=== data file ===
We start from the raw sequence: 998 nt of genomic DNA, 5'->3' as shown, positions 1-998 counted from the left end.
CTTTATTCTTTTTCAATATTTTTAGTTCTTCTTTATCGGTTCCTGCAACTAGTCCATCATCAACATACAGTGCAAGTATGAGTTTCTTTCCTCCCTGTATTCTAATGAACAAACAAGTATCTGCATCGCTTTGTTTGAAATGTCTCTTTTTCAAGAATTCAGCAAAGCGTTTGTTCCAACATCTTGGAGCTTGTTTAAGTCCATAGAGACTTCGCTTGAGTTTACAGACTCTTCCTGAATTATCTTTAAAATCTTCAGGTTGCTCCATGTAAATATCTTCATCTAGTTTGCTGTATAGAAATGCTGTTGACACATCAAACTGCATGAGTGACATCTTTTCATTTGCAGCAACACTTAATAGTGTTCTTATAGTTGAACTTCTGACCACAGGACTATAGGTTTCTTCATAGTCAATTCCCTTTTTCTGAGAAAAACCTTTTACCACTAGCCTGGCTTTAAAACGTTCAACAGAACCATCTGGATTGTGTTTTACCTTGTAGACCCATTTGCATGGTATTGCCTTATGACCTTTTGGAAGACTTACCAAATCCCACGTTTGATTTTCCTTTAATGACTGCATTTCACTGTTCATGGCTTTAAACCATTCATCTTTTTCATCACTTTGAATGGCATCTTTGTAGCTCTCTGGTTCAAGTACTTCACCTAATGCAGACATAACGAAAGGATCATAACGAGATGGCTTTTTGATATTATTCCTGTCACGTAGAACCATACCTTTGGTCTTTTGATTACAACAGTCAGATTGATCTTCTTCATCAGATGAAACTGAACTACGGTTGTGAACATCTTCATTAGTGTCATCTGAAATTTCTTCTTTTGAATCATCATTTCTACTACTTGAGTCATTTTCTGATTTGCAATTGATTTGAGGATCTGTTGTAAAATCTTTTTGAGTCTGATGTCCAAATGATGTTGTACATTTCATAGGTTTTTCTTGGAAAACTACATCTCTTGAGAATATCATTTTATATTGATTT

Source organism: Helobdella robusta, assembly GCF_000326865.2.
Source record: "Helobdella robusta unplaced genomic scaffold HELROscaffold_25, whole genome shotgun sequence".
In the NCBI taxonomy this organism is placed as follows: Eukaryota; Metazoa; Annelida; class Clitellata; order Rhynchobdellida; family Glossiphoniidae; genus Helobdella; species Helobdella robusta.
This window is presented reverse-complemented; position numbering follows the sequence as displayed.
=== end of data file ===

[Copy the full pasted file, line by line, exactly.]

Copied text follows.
We start from the raw sequence: 998 nt of genomic DNA, 5'->3' as shown, positions 1-998 counted from the left end.
CTTTATTCTTTTTCAATATTTTTAGTTCTTCTTTATCGGTTCCTGCAACTAGTCCATCATCAACATACAGTGCAAGTATGAGTTTCTTTCCTCCCTGTATTCTAATGAACAAACAAGTATCTGCATCGCTTTGTTTGAAATGTCTCTTTTTCAAGAATTCAGCAAAGCGTTTGTTCCAACATCTTGGAGCTTGTTTAAGTCCATAGAGACTTCGCTTGAGTTTACAGACTCTTCCTGAATTATCTTTAAAATCTTCAGGTTGCTCCATGTAAATATCTTCATCTAGTTTGCTGTATAGAAATGCTGTTGACACATCAAACTGCATGAGTGACATCTTTTCATTTGCAGCAACACTTAATAGTGTTCTTATAGTTGAACTTCTGACCACAGGACTATAGGTTTCTTCATAGTCAATTCCCTTTTTCTGAGAAAAACCTTTTACCACTAGCCTGGCTTTAAAACGTTCAACAGAACCATCTGGATTGTGTTTTACCTTGTAGACCCATTTGCATGGTATTGCCTTATGACCTTTTGGAAGACTTACCAAATCCCACGTTTGATTTTCCTTTAATGACTGCATTTCACTGTTCATGGCTTTAAACCATTCATCTTTTTCATCACTTTGAATGGCATCTTTGTAGCTCTCTGGTTCAAGTACTTCACCTAATGCAGACATAACGAAAGGATCATAACGAGATGGCTTTTTGATATTATTCCTGTCACGTAGAACCATACCTTTGGTCTTTTGATTACAACAGTCAGATTGATCTTCTTCATCAGATGAAACTGAACTACGGTTGTGAACATCTTCATTAGTGTCATCTGAAATTTCTTCTTTTGAATCATCATTTCTACTACTTGAGTCATTTTCTGATTTGCAATTGATTTGAGGATCTGTTGTAAAATCTTTTTGAGTCTGATGTCCAAATGATGTTGTACATTTCATAGGTTTTTCTTGGAAAACTACATCTCTTGAGAATATCATTTTATATTGATTT

Source organism: Helobdella robusta, assembly GCF_000326865.2.
Source record: "Helobdella robusta unplaced genomic scaffold HELROscaffold_25, whole genome shotgun sequence".
In the NCBI taxonomy this organism is placed as follows: Eukaryota; Metazoa; Annelida; class Clitellata; order Rhynchobdellida; family Glossiphoniidae; genus Helobdella; species Helobdella robusta.
This window is presented reverse-complemented; position numbering follows the sequence as displayed.